Have you ever found a new place in your area and liked it so much that you had to go back again the very next day? That’s exactly what happened to us this weekend. We wanted to find a new place to go for a foraging walk, and Jeff had a place in mind that he drives by on his way to work, that we should check out.
OK, here’s the thing about England. There are so many nature preserves and green spaces, it’s just ridiculous. People rarely tell you, “Oh, you should go to this one place for a walk or a hike– it’s so beautiful!” I think it’s just understood that there are 101 places nearby that are absolutely gorgeous, clean and fairly wild. I guess everyone knows this already. We are constantly discovering new walks and (barely) hidden away wild places that we love. It’s probably my very favorite thing about living here.
So this weekend, we found the West Stow Country Park. It’s huge, and the best part is West Stow Lake– which seems to be a goose sanctuary at the moment. We loved seeing so many goose families with their fuzzy little gaggles of goslings. Although I have been writing for a while now about foraging, I still have such a long list of foods to find and try. This is such an exciting part of the year. I’ve been reading posts and books about foraging for months, during the winter, and now everything is popping up and I’m eager to find some plants I’ve been looking for, or to try to identify ones I haven’t taken notice of before. We brought backpacks, several ziplock bags with us, as well as a pocket-sized foraging book. And snacks!
A foraging walk is really more like a regular walk, except slower. You take in all the beauty, but also hone in more closely on everything around you. I was scanning all of the plants, trying to notice them all, making note of which ones I could identify, and which ones I didn’t know, or thought I had seen in some of my books or research. Some of them, I took photos of so I could look them up later.
Right now, mid-spring, most of what is available is greens and flowers. We haven’t found any mushrooms, though I was looking and hoping. But we did find some other lovely things to eat, a few of which were new to us!
Now is a great time to pick garlic mustard.There were groves of it, and we brought home a lot! It’s kind of addictive to eat raw on the trail, but the spice begins to catch up with you. And the garlic breath. Look for toothed heart-shaped leaves and tiny white flowers and buds. The taste is pretty unmistakable.A green I’ve wanted to pick for quite a while now, which is very common all over the US and Western Europe, is comfrey. Comfrey is very useful, and the leaves cook up to be very much like spinach. We took home a bagful and ate it last night.Sweet cicely is everywhere right now, but I admit that I am nervous about eating it much, especially with Amelia nearby. It can easily be confused with hemlock, which is deadly. But when you are sure of it, it’s really delicious– it tastes like licorice.We also munched on some young hawthorn leaves. The very new ones are good, but older ones are bitter. It’s a fun novelty to pull leaves off of trees to eat.Speaking of pulling things off of trees… Pine trees. Did you know that the catkins are edible? I was so surprised by how tasty they are! These have yet to dry out and release pollen, and they are juicy. A bit astringent like a green apple, but they taste like Christmas. I brought home a whole bunch of them and have them soaking in local raw honey. I am going to write about eating pine and pine pollen shortly– it’s so fascinating! [Here’s that post.]I don’t have pictures of the loads of miner’s lettuce (claydonia) that we found under the pine trees and brought home, or the ground ivy that I picked for teas. Goosegrass (cleavers, sticky willy, etc.) was everywhere, too, but we had plenty of that in our own back yard.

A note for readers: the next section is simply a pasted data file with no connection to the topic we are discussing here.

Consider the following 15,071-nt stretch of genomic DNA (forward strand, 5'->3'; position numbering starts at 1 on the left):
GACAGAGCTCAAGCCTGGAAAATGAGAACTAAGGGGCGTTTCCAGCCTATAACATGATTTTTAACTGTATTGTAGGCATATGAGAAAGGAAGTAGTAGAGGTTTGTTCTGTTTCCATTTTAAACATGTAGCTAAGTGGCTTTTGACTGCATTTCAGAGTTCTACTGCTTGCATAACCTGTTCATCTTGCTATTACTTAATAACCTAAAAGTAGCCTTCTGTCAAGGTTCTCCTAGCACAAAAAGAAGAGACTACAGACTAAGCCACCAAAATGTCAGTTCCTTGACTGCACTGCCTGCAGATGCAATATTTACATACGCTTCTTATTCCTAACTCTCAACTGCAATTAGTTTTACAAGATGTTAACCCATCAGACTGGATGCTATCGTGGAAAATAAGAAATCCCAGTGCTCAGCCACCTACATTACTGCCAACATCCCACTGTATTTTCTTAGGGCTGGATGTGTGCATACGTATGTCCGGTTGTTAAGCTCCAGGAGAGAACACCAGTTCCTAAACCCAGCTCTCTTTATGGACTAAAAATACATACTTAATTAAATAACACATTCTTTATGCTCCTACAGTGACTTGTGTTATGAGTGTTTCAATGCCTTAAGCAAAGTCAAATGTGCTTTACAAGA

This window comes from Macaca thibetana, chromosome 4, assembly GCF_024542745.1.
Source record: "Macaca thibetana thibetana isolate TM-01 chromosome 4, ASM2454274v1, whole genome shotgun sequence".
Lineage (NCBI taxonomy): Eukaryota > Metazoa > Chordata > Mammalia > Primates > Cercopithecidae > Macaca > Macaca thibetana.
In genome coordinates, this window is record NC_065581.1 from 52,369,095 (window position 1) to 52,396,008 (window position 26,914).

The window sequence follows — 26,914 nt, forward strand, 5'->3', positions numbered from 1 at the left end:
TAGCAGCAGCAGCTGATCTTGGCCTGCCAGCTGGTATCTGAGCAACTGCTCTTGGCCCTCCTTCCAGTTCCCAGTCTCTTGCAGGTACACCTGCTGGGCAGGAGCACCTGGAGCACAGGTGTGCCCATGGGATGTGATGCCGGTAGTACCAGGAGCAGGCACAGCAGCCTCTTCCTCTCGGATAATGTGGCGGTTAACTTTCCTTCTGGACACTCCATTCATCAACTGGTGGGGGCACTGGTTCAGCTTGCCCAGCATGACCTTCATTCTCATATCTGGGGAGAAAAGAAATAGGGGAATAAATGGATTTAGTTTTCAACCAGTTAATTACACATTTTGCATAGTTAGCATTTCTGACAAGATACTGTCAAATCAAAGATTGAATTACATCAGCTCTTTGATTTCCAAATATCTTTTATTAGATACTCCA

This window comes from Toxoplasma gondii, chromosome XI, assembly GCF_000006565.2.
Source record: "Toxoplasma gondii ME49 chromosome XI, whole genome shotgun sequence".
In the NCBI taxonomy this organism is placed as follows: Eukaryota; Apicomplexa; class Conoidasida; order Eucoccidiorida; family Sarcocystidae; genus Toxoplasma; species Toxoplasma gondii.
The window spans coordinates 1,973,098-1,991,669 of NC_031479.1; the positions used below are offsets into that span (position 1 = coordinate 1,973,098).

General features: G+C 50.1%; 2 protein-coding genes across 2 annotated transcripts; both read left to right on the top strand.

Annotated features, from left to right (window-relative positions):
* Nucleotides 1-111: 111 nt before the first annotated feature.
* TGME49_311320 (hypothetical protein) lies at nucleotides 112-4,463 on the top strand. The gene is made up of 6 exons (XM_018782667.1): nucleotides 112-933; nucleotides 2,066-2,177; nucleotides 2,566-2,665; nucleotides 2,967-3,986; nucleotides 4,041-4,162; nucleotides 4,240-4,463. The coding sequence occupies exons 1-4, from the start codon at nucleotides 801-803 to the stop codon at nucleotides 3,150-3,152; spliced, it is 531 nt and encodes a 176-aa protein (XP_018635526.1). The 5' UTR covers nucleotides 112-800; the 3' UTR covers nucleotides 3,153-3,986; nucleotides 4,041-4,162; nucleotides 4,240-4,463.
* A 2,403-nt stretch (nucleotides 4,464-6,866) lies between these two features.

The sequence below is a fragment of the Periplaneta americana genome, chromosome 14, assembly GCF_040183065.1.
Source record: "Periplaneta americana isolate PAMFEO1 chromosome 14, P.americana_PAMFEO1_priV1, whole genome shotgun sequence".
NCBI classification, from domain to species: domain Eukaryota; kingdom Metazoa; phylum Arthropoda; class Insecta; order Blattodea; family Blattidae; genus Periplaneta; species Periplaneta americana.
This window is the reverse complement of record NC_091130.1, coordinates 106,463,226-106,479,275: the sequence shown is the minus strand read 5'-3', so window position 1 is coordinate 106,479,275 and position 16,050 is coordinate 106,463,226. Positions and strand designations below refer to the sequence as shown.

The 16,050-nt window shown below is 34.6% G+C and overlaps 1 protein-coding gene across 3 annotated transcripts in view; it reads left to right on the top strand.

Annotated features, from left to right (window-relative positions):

Of course, a major source of nourishment on a foraging walk is taken in through the eyes and ears. We loved listening to all of the birds singing, and just seeing all of the spring beauty around us.And no matter how much traveling we can do while Amelia is with us, I will feel like I’ve done it all wrong if I can’t offer her long, quiet moments like this.That was exactly what we needed this weekend… And maybe next weekend, too! Have you been out to collect some of the spring bounty in your area yet? What have you found?
Common Sense Caution: Don’t go around eating plants you are not familiar with. Do some research first to make sure you know what it is. Google image search is your friend! I have a good collection of foraging books to help me spot edibles and avoid toxic plants. Here are a few I recommend: Food for Free, Foraging and Feasting, Thrifty Forager, The Forager’s Harvest.
If you are interested in more foraging posts and ideas, you can check out my foraging board on Pinterest.
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